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Blues - Released May 31, 1996 | Okeh - Epic

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On his second album, Keb' Mo' begins to expand the borders of his Delta blues by recording with a full band on a couple of tracks and attempting more expansive, rock-based song structures. The attempts aren't entirely successful and it's ironic that he decided to try rock-oriented material after he received such praise for his traditionalist debut. Still, there are a few songs on the album that rank with the best on his first album, which suggests that Just Like You is merely a sophomore slump. © Thom Owens /TiVo
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Blues - Released May 12, 1994 | Okeh - Epic

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Keb' Mo's self-titled debut is an edgy, ambitious collection of gritty country blues. Keb' Mo' pushes into new directions, trying to incorporate some of the sensibilites of the slacker revolution without losing touch of the tradition that makes the blues the breathing, vital art form it is. His attempts aren't always successful, but his gutsy guitar playing and impassioned vocals, as well as his surprisingly accomplished songwriting, make Keb' Mo' a debut to cherish. © Thom Owens /TiVo
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Blues - Released June 14, 2019 | Concord Records

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Faithful. 25 years since his career began, Kevin Roosevelt Moore – a.k.a Keb’ Mo – has always remained deeply faithful to the blues. A righteous path which has never kept him from adding his own stone to a building which already has many, many builders. Oklahoma in that sense is an original project – a stone of his own, if you will. There are no links between him, his story and that state which borders Colorado and Kansas to the north, Missouri and Arkansas to the east, New Mexico to the west and Texas to the south. In 2013, Keb’ Mo, along with Kenny Wayne Shepherd, travelled there for a disaster relief fund concert, following a deadly tornado. Friendships were born, along with a need to create something which would be anchored to that region. Keb’ Mo’s blues is intertwined with country, native American and folk music; Robert Randolph and his impressionistic lap steel playing came along, with Rosanne Cash, as well as Taj Mahal – with whom he wrote the album TajMo in 2017. True to himself, his lyrics scrutinize America’s internalized suffering as well our era’s new set of problems.© Clotilde Maréchal/Qobuz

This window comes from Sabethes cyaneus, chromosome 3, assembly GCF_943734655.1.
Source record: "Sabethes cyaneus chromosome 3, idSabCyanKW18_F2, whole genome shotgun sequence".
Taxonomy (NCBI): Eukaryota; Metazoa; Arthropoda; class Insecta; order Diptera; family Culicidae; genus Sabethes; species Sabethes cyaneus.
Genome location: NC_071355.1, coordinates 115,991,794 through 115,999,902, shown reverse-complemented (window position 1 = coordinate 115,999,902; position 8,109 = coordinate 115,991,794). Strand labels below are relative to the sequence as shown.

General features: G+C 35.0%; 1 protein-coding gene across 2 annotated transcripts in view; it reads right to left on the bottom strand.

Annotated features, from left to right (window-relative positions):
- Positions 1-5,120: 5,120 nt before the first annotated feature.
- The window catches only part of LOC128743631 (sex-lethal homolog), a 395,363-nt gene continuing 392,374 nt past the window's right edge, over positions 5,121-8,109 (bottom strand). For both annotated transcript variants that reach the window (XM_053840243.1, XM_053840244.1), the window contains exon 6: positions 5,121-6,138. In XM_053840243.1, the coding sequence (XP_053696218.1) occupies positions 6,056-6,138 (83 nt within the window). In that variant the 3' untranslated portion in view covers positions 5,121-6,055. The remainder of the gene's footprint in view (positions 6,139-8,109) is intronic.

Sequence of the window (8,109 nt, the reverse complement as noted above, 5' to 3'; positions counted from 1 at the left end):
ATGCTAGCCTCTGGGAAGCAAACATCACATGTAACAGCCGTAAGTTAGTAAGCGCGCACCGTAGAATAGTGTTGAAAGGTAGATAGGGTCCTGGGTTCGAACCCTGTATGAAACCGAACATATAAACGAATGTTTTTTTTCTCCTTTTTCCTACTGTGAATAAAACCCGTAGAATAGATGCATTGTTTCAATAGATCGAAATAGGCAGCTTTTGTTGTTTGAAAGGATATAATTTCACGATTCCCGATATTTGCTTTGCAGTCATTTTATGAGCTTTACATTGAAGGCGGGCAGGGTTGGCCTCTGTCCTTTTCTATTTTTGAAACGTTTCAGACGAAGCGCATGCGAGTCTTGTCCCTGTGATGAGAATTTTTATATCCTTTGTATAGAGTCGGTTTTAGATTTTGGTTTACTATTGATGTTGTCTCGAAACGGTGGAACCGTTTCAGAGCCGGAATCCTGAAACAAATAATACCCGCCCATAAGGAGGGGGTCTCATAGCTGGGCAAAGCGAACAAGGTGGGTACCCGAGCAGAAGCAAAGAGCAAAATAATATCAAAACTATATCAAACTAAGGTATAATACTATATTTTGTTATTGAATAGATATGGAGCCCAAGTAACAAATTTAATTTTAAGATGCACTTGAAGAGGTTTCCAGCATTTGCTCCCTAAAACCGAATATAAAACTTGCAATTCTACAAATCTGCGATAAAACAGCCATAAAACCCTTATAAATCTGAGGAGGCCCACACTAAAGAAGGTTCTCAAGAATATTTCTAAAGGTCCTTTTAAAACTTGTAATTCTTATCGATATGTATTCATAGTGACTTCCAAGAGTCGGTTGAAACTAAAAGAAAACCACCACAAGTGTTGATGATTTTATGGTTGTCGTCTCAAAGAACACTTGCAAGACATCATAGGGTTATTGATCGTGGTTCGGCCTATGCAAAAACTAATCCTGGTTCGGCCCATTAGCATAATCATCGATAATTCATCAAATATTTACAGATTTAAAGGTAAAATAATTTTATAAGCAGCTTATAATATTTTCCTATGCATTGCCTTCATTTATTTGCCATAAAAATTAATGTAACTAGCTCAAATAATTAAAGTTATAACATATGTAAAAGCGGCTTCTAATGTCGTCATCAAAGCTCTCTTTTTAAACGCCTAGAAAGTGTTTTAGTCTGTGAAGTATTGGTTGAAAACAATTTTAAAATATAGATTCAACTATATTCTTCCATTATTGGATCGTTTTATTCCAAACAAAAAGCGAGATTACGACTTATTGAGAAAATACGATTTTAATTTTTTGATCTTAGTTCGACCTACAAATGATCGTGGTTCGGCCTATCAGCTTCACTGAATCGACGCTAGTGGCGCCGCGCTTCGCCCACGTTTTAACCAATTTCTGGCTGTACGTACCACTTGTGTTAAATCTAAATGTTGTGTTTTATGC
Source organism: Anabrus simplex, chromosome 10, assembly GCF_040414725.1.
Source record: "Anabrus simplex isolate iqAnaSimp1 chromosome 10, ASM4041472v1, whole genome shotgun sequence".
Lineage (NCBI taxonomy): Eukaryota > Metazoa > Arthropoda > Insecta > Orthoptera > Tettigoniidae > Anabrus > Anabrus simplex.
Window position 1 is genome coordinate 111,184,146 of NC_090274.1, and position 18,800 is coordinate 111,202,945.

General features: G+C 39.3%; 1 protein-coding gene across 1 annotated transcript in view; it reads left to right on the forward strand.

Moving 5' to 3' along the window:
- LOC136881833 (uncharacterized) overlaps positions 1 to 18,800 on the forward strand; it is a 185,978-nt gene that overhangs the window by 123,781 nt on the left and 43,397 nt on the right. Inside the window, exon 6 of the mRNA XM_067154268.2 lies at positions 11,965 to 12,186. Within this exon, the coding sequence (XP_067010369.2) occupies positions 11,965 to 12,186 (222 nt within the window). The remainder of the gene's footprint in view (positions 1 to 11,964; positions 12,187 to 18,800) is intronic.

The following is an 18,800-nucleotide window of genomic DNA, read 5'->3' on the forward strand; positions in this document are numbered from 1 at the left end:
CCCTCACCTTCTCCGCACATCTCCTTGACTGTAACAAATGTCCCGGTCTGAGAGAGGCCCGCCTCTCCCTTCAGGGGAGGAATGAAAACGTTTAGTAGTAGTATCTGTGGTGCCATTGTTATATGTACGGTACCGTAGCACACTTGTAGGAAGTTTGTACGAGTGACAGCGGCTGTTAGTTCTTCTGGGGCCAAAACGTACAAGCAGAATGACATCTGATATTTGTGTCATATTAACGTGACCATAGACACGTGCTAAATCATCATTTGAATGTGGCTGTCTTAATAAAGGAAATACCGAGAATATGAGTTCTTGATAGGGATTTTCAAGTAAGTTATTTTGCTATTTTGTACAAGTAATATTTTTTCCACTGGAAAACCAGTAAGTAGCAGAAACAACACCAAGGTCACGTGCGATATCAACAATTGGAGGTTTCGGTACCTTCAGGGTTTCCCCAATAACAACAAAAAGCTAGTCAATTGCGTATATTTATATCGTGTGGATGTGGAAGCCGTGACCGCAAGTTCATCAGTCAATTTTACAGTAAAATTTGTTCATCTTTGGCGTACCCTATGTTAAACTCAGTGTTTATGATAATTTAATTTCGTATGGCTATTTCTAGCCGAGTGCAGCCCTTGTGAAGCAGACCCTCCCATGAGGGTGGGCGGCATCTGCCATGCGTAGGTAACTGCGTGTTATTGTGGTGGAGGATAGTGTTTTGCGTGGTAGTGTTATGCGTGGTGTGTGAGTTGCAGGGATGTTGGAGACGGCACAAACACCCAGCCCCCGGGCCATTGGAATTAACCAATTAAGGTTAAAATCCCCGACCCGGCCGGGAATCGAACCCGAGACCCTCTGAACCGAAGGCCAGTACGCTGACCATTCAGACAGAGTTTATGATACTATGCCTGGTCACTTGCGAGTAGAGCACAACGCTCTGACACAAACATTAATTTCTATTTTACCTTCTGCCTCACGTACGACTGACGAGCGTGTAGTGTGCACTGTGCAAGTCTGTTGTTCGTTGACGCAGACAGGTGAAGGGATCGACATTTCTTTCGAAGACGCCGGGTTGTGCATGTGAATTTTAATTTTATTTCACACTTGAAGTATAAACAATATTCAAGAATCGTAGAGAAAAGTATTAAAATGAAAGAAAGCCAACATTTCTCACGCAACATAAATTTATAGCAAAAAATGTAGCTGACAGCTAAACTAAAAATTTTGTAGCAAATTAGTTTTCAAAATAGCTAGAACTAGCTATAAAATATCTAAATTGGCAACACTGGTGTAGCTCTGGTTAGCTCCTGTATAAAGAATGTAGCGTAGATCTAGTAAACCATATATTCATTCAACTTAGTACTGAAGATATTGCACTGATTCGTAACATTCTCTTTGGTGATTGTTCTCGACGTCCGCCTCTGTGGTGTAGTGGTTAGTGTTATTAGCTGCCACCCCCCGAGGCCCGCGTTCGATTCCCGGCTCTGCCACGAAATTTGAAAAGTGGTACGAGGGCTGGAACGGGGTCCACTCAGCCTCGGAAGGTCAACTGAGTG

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Blues - Released January 17, 2017 | Epic - 550 Music - Okeh

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Blues - Released October 16, 2005 | Epic - One Haven - Red Ink

On Suitcase, his eighth studio release, Keb' Mo' (Kevin Moore) reunites with John Porter, the producer of Moore's critically lauded first album, and the result is a pleasant, midtempo suite of songs dedicated to the emotional baggage everyone carries with them as they plow through increasingly complicated lives in search of peace, love, and some measure of personal redemption. Moore covers this ground with a wink and a grin in his voice, though, and Suitcase emerges as a wry commentary on modern life that still manages to sound bright and positive, beginning with the effervescent, sprung reggae rhythm of the opening track, "Your Love," one of the best cuts here. Other highlights include the lovely ballad, "Still There for Me," a celebration of the little man and his private victories, "I'm a Hero," and the soothing, hopeful shuffle that closes things out, "Life Is Beautiful." Moore is generally classified as a blues player, but the truth is, aside from his first album, he has actually done very little true blues material, and it is probably more accurate to call what he does blues-informed, but even that ignores the point that he is probably much closer in tone, theme, and feel to James Taylor than he is to Robert Johnson or any other blues figure. He does turn to the blues here, though, on the title track, "Suitcase," and morphs it into a wonderfully engaging song about what people bring into a romantic relationship and what they take away in the end, making full use of the "emotional baggage" connection inherent in the title. It is Keb' Mo' at his best, drawing on his ability to synthesize roots forms like the blues into completely contemporary commentaries on the struggles, travails, and blind faith in personal redemption that accompanies people as they slog their way daily ever deeper into the 21st century. © Steve Leggett /TiVo